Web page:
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How to spend a day in Tromsø

4 November 2019

In the last days of October, I finally took my first trip outside of Olso during my semester abroad. My boyfriend was visiting and, as a gift to one another, we decided to take a short break in Tromsø.

Living in the south of Norway, the initial interest in travelling above the Article Circle is, of course, experiencing the aurora borealis. Given that our trip was short, we took a chance and sadly, we only witnessed the lights on the plane journey due to heavy snow clouds. This is why I decided to write up some of the many things to experience in a single day in Tromsø other than the Northern Lights.


A landmark of Tromsø, Jan Inge Hovig created the Arctic Catherdal in 1965. Its unique design is accompanied by a religious mosaic curated by Victor Sparre and an organ that houses 2940 pipes. Initial entrance costs 50 NOK and they hold Northern Light Concerts.

The impressive Tromsø Bridge spans across the fjord and leads directly to the cathedral, taking approximately twenty to forty minutes walking from the centre.


The architecture continues to be stunning and in the city centre lies another cathedral that can be visited and marvelled. Tromsø Cathedral was constructed in 1861 and is known as Norway’s only Protestant, Lutheran cathedral.

Tromsø Cathedral sits right in the middle of the city so it is easily accessible. It is also surrounded by a quaint park so when you are tired from shopping, it serves as the perfect pit stop.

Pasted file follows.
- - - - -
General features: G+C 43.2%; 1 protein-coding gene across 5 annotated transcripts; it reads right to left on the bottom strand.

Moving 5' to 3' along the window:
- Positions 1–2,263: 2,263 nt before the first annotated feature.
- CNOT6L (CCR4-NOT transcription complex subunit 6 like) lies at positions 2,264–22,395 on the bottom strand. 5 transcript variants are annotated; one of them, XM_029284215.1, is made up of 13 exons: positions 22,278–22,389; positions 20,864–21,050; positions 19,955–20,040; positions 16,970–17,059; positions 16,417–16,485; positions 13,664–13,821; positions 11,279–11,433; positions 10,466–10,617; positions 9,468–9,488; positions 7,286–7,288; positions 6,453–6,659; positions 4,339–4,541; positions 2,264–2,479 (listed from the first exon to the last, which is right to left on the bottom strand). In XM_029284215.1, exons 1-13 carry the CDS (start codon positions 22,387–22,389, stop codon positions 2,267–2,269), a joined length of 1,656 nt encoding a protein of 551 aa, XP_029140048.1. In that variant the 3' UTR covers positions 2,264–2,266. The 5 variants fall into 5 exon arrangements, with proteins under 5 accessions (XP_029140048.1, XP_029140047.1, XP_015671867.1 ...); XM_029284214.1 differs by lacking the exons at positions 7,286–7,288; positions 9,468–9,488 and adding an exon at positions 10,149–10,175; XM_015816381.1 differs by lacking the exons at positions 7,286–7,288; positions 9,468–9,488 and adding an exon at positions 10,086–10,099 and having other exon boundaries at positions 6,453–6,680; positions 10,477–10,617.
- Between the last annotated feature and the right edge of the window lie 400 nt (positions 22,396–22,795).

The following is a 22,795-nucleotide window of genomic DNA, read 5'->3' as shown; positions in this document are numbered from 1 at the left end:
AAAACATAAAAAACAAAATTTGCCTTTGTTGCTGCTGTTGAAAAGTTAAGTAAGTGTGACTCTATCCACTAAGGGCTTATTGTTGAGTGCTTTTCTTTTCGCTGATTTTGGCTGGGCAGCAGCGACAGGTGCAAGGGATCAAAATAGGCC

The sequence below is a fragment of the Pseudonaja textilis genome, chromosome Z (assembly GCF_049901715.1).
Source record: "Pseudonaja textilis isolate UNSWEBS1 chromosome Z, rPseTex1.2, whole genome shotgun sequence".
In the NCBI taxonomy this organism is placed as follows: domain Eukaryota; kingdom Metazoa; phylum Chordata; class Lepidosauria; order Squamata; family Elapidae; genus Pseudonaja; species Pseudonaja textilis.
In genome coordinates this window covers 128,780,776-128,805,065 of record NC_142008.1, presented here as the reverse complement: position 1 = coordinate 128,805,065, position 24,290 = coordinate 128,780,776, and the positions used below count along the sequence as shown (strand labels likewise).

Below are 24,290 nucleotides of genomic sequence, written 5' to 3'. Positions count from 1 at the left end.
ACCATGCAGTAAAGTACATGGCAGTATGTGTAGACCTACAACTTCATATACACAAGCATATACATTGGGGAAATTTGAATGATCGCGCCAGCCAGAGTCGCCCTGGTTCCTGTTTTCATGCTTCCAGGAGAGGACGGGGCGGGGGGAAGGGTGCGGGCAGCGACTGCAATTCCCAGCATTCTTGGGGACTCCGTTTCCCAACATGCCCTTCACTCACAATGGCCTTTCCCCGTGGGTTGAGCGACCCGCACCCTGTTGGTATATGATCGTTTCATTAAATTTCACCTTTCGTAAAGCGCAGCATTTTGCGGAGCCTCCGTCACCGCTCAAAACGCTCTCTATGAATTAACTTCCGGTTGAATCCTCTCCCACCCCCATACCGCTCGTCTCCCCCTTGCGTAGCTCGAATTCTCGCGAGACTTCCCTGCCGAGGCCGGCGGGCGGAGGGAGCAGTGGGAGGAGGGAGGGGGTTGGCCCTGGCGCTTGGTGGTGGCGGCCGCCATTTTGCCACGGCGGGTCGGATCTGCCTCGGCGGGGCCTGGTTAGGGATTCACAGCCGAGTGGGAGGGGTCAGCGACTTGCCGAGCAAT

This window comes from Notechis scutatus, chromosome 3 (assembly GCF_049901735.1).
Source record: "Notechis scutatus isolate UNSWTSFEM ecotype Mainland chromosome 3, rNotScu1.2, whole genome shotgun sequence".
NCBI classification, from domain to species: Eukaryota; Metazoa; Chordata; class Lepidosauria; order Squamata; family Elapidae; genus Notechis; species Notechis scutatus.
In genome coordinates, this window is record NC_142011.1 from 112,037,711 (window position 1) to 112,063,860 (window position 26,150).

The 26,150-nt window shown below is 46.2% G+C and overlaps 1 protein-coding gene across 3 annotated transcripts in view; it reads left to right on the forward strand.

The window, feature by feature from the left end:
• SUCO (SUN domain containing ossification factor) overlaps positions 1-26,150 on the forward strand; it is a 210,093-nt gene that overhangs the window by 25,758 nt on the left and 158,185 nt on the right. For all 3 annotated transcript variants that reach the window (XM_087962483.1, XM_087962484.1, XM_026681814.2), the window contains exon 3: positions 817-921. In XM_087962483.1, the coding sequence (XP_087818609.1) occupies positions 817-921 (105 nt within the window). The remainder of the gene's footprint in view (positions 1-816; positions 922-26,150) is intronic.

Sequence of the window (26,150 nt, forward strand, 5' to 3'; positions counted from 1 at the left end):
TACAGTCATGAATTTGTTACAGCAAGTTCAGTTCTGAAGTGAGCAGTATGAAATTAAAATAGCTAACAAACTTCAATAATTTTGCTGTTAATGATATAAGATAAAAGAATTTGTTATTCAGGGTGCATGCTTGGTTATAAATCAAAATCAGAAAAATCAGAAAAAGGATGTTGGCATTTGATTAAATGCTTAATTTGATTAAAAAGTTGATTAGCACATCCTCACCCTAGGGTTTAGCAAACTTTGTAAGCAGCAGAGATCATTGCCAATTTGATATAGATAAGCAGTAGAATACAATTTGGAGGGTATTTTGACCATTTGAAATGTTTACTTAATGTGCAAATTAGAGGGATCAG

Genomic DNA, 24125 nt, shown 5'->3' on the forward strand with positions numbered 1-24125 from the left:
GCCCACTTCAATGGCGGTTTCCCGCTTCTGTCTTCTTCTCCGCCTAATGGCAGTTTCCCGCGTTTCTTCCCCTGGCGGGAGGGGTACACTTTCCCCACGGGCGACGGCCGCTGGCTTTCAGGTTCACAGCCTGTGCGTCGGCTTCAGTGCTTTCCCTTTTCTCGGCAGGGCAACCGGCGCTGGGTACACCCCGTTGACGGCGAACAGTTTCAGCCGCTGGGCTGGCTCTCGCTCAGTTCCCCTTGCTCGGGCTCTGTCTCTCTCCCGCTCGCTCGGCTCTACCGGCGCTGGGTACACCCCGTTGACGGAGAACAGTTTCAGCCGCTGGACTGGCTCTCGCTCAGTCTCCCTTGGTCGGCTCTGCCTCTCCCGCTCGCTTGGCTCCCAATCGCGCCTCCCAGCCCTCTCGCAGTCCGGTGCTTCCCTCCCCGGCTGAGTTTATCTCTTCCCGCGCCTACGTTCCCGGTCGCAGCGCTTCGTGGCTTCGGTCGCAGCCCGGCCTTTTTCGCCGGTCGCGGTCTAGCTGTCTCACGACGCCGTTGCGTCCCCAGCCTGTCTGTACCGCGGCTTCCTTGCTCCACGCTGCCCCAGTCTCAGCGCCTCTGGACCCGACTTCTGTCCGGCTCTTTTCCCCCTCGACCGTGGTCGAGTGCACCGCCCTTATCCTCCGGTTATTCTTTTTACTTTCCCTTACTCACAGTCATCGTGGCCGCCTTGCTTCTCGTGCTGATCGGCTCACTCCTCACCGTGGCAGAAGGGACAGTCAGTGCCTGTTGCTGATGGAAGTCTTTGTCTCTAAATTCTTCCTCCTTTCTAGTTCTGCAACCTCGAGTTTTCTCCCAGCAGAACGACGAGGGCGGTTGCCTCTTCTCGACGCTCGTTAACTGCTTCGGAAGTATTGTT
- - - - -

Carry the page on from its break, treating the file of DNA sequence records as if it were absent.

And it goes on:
‘The Hall’, otherwise known as Ølhallen, is the oldest pub in Tromsø. A true rustic feel and an attention to Norwegian history for decor, Ølhallen is the pub that accommodates the young and the old. And if you love beer, then this is the place for you, with seventy-two taps of beers brewed by Mack.

Ølhallen is a few minutes walk from the centre and would be a complete hidden gem if it were not for its retro sign hanging.


Whilst myself and my boyfriend chose not to, there is a cable car that can take you to the mountain ledge of Storsteinen in just a few minutes for 199.50 NOK for students and 218.50 NOK for adults. We experienced the splendour of the nature from ground level and it was wondrous so we can only imagine that same experience 421m above sea level would offer the ultimate view of Tromsø and the islands, mountains and fjords that surround it.


On a clear night, Telegrafbukta beach is a fantastic viewpoint for the Northern Lights as well as the surrounding mountains. It is paramount to go to the beach on a clear night if you want to experience the lights without travelling too far.

Telegrafbukta is approximately thirty minutes walking distance from the city centre. Since the winter weather has firmly set in, make sure wear thermals and pack everything to keep you warm on this beach that is currently hidden beneath a fair few inches of snow.

Tromsø, as we experienced it in snowy wonder, is a beautiful city with a lot of experiences on offer other than the Northern Lights. It is, however, very much a tourist destination with Norway tourist shops overwhelming the local Scandinavian trade but it did not falter our experience.

Something I really have come to understand from living in Norway is that; tourists can be surrounding you but as you experience these things that Scandinavia has to offer, its beauty can isolate you from the surrounding people into this state of constant awe.